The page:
How One ‘Rosie the Riveter’ Poster Won Out Over All the Others and Became a Symbol of Female Empowerment

By: | June 5, 2018

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During the war, the poster on the left, painted by J. Howard Miller, was only on display for only two weeks. Norman Rockwell’s, on the other hand, was seen by millions.
Nick Lehr/The Conversation

Sarah Myers, Saint Francis University and G. Kurt Piehler, Florida State University

Seventy-five years ago, Norman Rockwell’s painting of Rosie the Riveter appeared on the cover of a May 1943 issue of The Saturday Evening Post.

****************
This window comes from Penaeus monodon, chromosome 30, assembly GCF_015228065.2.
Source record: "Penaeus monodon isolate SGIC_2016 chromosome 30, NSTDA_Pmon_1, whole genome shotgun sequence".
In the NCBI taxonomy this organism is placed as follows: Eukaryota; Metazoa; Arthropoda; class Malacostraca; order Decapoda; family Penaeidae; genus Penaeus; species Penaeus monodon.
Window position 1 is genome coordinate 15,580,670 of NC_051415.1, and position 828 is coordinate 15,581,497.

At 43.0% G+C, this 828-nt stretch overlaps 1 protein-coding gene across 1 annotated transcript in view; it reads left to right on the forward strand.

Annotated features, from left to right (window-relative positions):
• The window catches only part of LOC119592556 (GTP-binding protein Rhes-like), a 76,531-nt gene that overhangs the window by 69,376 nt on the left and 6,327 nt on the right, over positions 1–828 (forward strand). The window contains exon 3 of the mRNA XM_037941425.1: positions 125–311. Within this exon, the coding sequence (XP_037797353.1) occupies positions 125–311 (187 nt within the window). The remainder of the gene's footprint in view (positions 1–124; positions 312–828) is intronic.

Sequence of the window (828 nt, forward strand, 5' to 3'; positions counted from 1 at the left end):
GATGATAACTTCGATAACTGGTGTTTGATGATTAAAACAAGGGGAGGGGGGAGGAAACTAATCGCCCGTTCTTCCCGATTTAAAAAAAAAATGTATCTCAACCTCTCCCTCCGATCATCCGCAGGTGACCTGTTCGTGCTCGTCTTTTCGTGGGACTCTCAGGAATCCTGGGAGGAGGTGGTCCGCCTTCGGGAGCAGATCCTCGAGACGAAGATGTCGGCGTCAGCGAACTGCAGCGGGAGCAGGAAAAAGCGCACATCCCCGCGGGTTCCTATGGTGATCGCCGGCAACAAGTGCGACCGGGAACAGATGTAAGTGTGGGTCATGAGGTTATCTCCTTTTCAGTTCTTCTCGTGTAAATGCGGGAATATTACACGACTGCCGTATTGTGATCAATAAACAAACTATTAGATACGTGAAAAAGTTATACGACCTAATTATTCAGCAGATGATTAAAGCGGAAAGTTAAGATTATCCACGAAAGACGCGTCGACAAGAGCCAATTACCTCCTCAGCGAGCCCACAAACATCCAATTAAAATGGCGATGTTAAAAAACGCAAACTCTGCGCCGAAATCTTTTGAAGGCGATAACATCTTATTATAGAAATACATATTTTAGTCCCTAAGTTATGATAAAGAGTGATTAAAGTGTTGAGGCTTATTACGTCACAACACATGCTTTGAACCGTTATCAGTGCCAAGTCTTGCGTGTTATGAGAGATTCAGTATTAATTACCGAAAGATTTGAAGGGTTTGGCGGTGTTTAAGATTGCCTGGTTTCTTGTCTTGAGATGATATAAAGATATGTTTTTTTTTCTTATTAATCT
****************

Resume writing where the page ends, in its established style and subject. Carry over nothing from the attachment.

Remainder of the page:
Many might have been already aware of the fictional Rosie from the radio. A year earlier, she made her first appearance in a nationally broadcast song. Now she was appearing on newsstands and millions of doorsteps across the country.

Yet today, when people hear “Rosie the Riveter,” Rockwell’s painting isn’t the one that comes to mind.

Instead, it’s J. Howard Miller’s depiction of Rosie – flexing, wearing a red bandana, accompanied by the words “We Can Do It!” – that we associate with the World War II cultural icon.